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Paul J. Bucknell
The issue with those who love the scriptures is not if there is a rapture but when it will take place. Others accept either a mid-tribulation, post-tribulation rapture or others prefer to simply identify it as the time of Jesus return and not relate it to the tribulation. Our issue here is not to debate the timing but to examine the support the pre-tribulationists find from Revelation for their viewpoint. In doing so, they reinterpret key Revelation teaching points to fit their prophetic scheme.
What follows, then, is an examination of their three most definitive arguments to insert the rapture before the tribulation period from the Book of Revelation. Study questions are also provided. The second problem is identified below. (Problem 1)
4:1 “After these things I looked, and behold, a door standing open in heaven, and the first voice which I had heard, like the sound of a trumpet speaking with me, said, “Come up here, and I will show you what must take place after these things.’” (NASB)
The invitation refers to the rapture of the church to heaven.
The second drama opens here by John being whisked in the spirit to heaven (4:1). Before showing God’s grand redemptive program on earth by opening the scroll, John is shown grandeur scenes from Revelation–of worship, adoration and glory of Jesus Christ the Lamb/Lion.
Many pre-tribulationists use this verse 4:1 to indicate when the rapture of the church occurs–the timing. For them, to be consistent with the above point, the rapture must occur before the tribulation which, in the Book of Revelation, begins immediately after this scene in chapter 6. To my surprise they assert that this invitation to John in 4:1 refers to the rapture of the church into heaven rather than to John. I have a hard time understanding why someone would use this ‘forced’ interpretation, but let’s look at it more closely.
How is it that such a personal invitation to John–clearly indicated by the number of “I”s in this verse (3 times)–to be interpreted to be an invitation to the church? John, not the church was addressed (nor the Philadelphian local assembly). The very context demands a temporary sight of heaven–John was not expected to remain there in heaven forever for he was in the spirit (not Spirit): “Immediately I was in the Spirit” (4:2). Nor do we see any clear indication that a rapture, as understood from 1 Thessalonians 4 is alluded to.
Once the conclusion that this invitation refers to the rapture–instead of John–is accepted, then the whole interpretation of Revelation is twisted to fit this scheme. So the 144,000 must be the saved Jews who are evangelizing the world. No one has problems with this possibly happening but to force the context of a churchless world is irresponsible. Where does it say this in Revelation? If this is the book to clarify the end times, then why is it so secretive?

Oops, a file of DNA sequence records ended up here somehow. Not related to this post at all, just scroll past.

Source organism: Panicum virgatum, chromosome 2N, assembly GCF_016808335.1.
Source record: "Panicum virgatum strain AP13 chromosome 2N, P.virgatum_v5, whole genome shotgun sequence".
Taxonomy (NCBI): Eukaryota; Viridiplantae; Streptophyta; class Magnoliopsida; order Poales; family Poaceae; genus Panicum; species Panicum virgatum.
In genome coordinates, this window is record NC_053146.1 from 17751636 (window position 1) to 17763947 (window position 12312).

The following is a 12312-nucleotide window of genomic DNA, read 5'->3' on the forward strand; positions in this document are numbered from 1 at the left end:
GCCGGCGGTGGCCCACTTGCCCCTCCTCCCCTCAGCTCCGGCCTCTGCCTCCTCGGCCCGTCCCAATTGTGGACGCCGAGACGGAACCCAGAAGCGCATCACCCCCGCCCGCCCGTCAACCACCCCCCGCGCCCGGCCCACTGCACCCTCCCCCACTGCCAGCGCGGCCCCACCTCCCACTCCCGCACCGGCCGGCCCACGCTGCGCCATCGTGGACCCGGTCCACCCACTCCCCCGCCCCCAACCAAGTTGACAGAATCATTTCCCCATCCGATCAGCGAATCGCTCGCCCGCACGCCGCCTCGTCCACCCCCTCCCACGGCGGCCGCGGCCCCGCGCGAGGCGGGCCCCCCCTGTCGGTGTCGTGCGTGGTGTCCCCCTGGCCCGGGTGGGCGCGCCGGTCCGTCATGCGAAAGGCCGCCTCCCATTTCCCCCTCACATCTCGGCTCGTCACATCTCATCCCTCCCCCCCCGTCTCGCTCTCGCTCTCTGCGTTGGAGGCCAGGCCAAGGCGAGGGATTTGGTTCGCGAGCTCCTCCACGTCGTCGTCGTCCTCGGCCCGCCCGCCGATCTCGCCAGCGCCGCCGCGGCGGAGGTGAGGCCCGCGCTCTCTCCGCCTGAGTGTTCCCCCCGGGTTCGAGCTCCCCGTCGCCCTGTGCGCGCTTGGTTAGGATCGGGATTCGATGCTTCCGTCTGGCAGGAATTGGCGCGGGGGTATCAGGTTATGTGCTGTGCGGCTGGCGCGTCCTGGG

Perhaps the most conclusive reason that we should reject this interpretation is the inconsistent way they substitute the church for John. For example, why is the church not substituted for John in Rev 1:9-10?
I, John, your brother and fellow partaker in the tribulation and kingdom and perseverance which are in Jesus, was on the island called Patmos, because of the word of God and the testimony of Jesus. I was in the Spirit on the Lord’s day, and I heard behind me a loud voice like the sound of a trumpet. (Rev 1:9-10)
Clearly, they would not switch John for the church in these verses or other verses throughout Revelation. For the pre-tribulationists to make this switch (John represents the church) to accommodate their view is unacceptable and blatantly wrong. Pre-tribulationists can believe in their pre-tribulation rapture, but they should not consider Revelation 4:1 to provide any support for it.
Yes, this John’s be taken to heaven in the spirit happened before chapter 6 and the tribulation trials would soon be listed, but let us not forget the major teaching: All of the seemingly uncontrollable evil events worming their way around the globe are to be viewed from heaven’s perspective rather than from the earth. The saint is to have a steady view of God’s glorious throne even in the midst of some of the most heinous acts on earth.
Who is called to be whisked up in the spirit to heaven? How do you know?
Is there any indication that John is a symbol or representative of the whole church? If so, please share.
Ten times “I” is used in chapter 6 of John. Please affirm how “I” should refer to the church rather than John–so to be consistent with the pre-tribulatonal interpretation where the church is taken to heaven.
BFF Bible articles teach with a clear purpose of training us in righteous so that we might be those men of God ready for the tasks God has set before us, including training others to follow Jesus (2 Timothy 3:16-17).